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How time flies....



Crikey, it’s been 5 months since I have done any serious railway modelling. Constructing and populating a granny annexe took every free moment over the Summer, but now with the dust settled and my workshop/mancave finally set up only 8 months after having moved in, I have the luxury of dark Winter modelling evenings ahead.


Looking through my boxes of half-finished projects, I have decided to take the half-built Class 23 “Baby Deltic” in hand.



I started this project quite a few years ago, inspired by the efforts of the Baby Deltic project at Barrow Hill who are in the process of cutting n’ shutting a class 37 to recreate an example of this extinct locomotive class: http://www.thebabydelticproject.co.uk/


Lying about in my rejects/scrap box I had an example of the old J&L models 3mm scale class 40 resin body. I had high hopes of this model when I first bought it in about 2001, but the quality and detail of both the whitemetal castings and the resin body itself left a lot to be desired, so even though their attempt to cater for 3mm modellers was to be commended, I thought that there was just too much rework needed to make it worthwhile.


So chopping it up to make a Class 23 seemed to make much more sense… :pardon:


First off I used a scaled-down drawing to 1:101 scale from Colin Marsden’s “British Rail Main Line Diesel Locomotives” and cut n’shut the Whistler body shell to the correct dimensions.



Having previously used the chassis from the Piko Taurus loco to good effect in my class 73 I decided to sacrifice yet another of these beasties.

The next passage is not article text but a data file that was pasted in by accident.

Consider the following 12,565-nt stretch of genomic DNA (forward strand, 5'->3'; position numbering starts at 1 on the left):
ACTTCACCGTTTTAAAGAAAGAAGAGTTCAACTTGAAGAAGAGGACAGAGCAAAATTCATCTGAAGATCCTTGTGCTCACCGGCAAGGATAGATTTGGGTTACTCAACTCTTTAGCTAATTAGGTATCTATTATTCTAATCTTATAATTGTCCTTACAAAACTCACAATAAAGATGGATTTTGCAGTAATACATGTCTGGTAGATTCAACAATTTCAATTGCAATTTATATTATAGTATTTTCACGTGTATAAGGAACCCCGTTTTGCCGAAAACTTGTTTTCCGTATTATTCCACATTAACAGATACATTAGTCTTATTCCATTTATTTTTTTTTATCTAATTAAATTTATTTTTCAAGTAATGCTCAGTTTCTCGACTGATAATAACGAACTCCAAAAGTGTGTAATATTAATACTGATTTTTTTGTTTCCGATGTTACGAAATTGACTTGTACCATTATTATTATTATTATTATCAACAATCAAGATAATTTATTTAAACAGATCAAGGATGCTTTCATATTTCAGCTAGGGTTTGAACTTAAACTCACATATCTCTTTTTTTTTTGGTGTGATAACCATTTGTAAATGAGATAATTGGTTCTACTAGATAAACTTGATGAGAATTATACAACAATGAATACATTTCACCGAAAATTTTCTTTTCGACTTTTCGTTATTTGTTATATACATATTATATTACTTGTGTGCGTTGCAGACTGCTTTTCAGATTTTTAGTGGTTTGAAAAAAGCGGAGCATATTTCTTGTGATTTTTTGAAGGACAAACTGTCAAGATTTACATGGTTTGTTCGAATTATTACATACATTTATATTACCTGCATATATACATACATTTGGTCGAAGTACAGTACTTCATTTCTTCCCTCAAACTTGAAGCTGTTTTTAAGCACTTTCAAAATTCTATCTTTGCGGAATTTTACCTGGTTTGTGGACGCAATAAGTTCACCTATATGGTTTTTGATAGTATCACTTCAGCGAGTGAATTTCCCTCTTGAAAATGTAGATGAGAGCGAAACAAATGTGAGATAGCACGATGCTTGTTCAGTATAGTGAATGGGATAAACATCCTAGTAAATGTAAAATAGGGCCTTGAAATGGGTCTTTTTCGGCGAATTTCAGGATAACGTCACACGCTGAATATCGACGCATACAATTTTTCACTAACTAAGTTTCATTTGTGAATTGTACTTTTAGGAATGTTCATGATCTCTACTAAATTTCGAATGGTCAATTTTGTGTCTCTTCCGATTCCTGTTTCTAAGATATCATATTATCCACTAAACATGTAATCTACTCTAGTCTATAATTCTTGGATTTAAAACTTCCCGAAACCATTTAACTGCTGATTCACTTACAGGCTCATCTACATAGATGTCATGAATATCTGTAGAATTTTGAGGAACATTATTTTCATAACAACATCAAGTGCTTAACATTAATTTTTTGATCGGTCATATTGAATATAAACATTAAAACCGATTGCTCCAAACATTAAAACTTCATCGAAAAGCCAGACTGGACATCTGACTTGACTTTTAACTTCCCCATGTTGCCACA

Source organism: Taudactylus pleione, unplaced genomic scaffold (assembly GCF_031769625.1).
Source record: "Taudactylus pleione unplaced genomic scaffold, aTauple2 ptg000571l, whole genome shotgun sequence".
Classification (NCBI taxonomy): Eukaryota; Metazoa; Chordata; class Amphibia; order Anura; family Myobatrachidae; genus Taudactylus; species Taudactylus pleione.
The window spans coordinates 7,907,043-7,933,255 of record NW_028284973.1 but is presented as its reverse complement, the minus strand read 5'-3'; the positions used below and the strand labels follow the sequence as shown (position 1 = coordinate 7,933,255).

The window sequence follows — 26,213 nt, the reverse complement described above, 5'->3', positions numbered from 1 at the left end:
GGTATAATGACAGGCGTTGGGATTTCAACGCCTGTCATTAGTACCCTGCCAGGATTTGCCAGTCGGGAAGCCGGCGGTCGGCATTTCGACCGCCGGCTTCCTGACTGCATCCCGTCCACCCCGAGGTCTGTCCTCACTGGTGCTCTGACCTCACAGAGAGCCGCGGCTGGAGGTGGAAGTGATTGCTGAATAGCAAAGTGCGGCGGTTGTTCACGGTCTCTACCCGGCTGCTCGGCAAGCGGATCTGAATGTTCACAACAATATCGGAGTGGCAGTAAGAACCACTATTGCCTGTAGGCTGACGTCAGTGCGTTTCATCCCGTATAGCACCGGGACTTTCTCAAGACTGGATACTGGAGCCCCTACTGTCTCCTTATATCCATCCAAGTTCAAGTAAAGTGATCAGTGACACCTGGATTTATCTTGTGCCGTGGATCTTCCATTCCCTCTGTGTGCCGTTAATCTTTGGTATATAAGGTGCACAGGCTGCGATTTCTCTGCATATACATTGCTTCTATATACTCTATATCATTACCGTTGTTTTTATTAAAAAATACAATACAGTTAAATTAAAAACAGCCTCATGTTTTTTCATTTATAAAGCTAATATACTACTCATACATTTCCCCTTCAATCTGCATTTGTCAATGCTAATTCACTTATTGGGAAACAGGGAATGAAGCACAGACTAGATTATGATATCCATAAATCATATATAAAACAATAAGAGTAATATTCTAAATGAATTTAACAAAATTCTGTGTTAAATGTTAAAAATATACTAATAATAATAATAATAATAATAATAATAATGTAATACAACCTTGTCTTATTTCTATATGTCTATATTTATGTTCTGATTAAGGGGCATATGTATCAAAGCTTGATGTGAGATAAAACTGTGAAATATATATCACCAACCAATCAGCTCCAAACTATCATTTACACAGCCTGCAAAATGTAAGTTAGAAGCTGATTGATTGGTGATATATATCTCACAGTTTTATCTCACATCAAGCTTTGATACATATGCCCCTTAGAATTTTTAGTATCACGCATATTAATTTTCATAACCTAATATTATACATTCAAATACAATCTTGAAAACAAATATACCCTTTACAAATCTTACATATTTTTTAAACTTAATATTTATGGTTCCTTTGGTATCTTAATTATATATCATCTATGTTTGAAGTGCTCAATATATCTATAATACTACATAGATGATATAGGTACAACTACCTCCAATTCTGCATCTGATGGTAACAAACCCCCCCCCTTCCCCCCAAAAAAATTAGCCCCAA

The good thing about these mechanisms is that the wheels are close enough to scale 3’6” diameter and a wheelbase not far off 8’6” – as long as you don’t look too closely. The bogie sideframe cradles are clip fit and can be easily adapted to carry new sideframes.



The actual chassis itself is just a simple lump of some kind of lead alloy, easy to work with a hacksaw, bastard file and brute ignorance. The bogie centre dimensions are however much too close together, so I cut the chassis in two and grafted in extensions made out of plasticard glued in with Araldite.



A trawl through my various bits boxes has turned up some suitable bogie sideframes (from a class 20 or 25 I think) and assorted panels, grilles, louvres, buffers etc…



Final assembly can now commence…

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populating a granny annexe took every free moment over the Summer


Surely they can't be that hard to catch :P

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Hmmm. Catching them in the first place isn't the issue (they move very slowly and with a butterfly net big enough...), getting them decamped out after 6 months of "camping" in your dining room so that it can be turned into a railway modelling workshop/den of iniquity, now that's another matter.

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